Border Landscape / le voisinage

The world has never been so interconnected in the long history of human beings. To the contrary, we also live in an increasingly divisive world. Physical environment we live in is not immune from these underlying structural forces. Increasing tensions between center vs. periphery; global north vs. global south; city vs. suburbia, urbanization vs. conservation, etc are clear evidences we see in the news on a every day basis. These debates operate at multiple scales, ranging from the local to the global. What does this mean for spatial designers? How can designers comprehend this, especially as professionals who often are expected to draw boundaries, borders, edges that define limits within our environments? Who and how do we exclude and include when we draw a line in a given project? One of the principal interests in political boundaries relates to the way in which a boundary or frontier influences both the landscape of which it is a part and the development of the policies of the states on either side. Despite the 1950s ideology to govern space hegemonically through delimitating and demarcating, the concept of a linear boundary could never be established as an absolute, geographical fact. The geographical and historical boundaries conventionally set down as lines on a map represent the edges of zones, which extend and retreat. Pierre de Lapradelle termed this zone le voisinage, and ‘border landscape’ or ‘frontier landscape’ is suggested as an equivalent term. This thesis stream investigates human, urban and ecological implications of border landscape. It will place particular emphasis on the interaction between ecological and political boundaries. Students should be prepared to apply analytical cartography, photography and video in their research, in order to reveal the hidden layers of landscape where multiple tensions converge.

Introduction to Landscape Design Studio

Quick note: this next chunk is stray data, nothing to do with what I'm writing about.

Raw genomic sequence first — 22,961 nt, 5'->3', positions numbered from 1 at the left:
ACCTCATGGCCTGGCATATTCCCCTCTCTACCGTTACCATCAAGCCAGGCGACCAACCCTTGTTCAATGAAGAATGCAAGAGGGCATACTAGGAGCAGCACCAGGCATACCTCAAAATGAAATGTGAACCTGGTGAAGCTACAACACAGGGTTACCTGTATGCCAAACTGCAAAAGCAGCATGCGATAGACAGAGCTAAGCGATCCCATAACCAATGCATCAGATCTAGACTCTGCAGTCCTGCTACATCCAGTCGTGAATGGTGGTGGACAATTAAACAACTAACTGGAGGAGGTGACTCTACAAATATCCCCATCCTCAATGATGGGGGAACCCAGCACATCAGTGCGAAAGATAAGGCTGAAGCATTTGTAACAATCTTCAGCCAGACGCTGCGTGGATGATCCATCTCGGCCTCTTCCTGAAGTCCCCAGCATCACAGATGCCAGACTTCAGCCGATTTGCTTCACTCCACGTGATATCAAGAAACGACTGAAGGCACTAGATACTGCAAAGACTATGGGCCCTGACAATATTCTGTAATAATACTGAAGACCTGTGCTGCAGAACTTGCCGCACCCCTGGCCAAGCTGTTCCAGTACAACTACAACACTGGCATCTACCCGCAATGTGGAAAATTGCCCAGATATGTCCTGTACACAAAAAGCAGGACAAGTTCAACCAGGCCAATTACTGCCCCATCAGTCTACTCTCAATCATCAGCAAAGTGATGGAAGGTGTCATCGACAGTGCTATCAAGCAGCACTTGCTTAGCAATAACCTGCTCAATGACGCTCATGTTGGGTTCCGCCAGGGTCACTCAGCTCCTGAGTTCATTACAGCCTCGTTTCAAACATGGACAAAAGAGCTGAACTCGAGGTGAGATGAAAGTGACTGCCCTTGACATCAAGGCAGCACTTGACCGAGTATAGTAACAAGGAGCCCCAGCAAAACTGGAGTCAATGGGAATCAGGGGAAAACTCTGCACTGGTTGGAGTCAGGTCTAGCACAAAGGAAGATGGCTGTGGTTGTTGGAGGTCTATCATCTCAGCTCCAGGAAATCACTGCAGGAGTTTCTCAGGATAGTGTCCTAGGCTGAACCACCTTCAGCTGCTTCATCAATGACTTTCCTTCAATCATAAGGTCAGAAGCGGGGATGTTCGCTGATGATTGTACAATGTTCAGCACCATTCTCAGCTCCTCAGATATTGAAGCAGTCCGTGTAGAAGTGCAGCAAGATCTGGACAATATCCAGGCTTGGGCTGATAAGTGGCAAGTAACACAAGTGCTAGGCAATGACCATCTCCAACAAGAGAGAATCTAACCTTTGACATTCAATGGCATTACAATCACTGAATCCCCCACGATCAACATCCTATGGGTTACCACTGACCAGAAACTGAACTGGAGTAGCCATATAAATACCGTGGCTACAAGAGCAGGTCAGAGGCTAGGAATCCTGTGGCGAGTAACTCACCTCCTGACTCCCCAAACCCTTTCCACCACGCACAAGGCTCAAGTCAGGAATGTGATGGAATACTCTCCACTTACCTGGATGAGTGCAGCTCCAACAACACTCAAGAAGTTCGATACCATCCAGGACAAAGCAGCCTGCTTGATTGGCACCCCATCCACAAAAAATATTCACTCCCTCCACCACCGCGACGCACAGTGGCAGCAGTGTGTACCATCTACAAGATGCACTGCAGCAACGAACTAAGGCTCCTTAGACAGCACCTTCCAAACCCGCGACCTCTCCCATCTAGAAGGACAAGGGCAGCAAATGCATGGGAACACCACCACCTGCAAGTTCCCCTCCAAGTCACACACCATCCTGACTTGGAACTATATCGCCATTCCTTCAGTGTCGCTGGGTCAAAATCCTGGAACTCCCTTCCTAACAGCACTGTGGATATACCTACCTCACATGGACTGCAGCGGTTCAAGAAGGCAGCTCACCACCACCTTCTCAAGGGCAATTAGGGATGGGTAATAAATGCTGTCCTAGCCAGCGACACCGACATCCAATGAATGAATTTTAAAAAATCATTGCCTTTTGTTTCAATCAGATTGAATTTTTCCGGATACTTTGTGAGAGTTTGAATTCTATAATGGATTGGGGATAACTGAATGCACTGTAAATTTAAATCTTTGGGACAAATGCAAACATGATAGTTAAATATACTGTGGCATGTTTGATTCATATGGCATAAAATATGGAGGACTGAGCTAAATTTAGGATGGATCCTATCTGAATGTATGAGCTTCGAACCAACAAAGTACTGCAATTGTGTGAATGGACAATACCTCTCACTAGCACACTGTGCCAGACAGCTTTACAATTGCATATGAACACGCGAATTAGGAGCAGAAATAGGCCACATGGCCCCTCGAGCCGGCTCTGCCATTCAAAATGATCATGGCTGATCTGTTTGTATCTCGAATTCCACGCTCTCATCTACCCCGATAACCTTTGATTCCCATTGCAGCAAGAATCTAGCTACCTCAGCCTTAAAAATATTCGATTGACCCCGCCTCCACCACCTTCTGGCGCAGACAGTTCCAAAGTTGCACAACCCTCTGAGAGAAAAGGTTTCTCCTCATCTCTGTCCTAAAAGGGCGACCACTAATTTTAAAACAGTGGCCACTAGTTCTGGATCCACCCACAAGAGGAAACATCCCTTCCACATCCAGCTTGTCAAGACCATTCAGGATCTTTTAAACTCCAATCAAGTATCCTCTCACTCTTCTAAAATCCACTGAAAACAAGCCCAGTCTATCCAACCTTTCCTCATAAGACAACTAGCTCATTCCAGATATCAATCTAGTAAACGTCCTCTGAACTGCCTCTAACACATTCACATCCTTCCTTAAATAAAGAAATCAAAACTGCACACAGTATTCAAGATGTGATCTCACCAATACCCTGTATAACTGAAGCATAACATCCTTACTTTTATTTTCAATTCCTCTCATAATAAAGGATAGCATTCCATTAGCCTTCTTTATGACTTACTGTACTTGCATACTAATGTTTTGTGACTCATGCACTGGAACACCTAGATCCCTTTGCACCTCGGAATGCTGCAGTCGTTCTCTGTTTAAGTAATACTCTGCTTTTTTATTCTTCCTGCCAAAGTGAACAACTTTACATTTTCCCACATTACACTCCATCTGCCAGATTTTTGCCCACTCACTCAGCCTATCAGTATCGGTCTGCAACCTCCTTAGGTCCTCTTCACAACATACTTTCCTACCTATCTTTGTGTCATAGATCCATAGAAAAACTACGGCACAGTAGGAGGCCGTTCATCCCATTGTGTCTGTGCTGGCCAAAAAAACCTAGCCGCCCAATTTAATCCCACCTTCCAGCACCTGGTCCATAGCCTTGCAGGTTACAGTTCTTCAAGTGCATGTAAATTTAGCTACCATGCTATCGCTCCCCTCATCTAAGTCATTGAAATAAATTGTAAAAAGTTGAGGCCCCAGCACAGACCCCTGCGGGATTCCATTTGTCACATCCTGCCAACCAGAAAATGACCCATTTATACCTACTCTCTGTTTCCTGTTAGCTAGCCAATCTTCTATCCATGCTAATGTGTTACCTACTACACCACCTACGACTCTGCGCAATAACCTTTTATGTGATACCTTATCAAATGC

In this studio, students explored the core practices of landscape design in the context of high-density, dynamic urban sites in Hong Kong. Focusing on the everyday landscapes of urban enclaves and engineered slopes, students discovered the exceptional opportunities for landscape design and social and ecological enrichment of urban sites. The semester was divided into two projects, each tackling urban landscape concerns dealing with the edges, the gaps, and the overlaps of the city. In Project 1, ‘Exquisite Corpse, Sectional Surgery’, students explored the nature of spatial interventions in Hong Kong’s physical structure with a focused study of man-made slopes, which are essential in supporting our inhabitation of a geologically unstable terrain. After a focused investigation of the site conditions, students used the method of ‘exquisite corpse’ as a driver for generating design processes, inviting chance and unpredictability. In Project 2, ‘Sacred Spaces, Common Places’, students focused on the minority cemeteries in Happy Valley. After investigating aspects of practices and provisions relating to the dead in urban Hong Kong, students proposed interventionist strategies to untap potentials of these often-overlooked urban enclaves, cultivating new relationships between the living and the dead, the past and the present, and the tangible and intangible heritages within a high-density urban setting.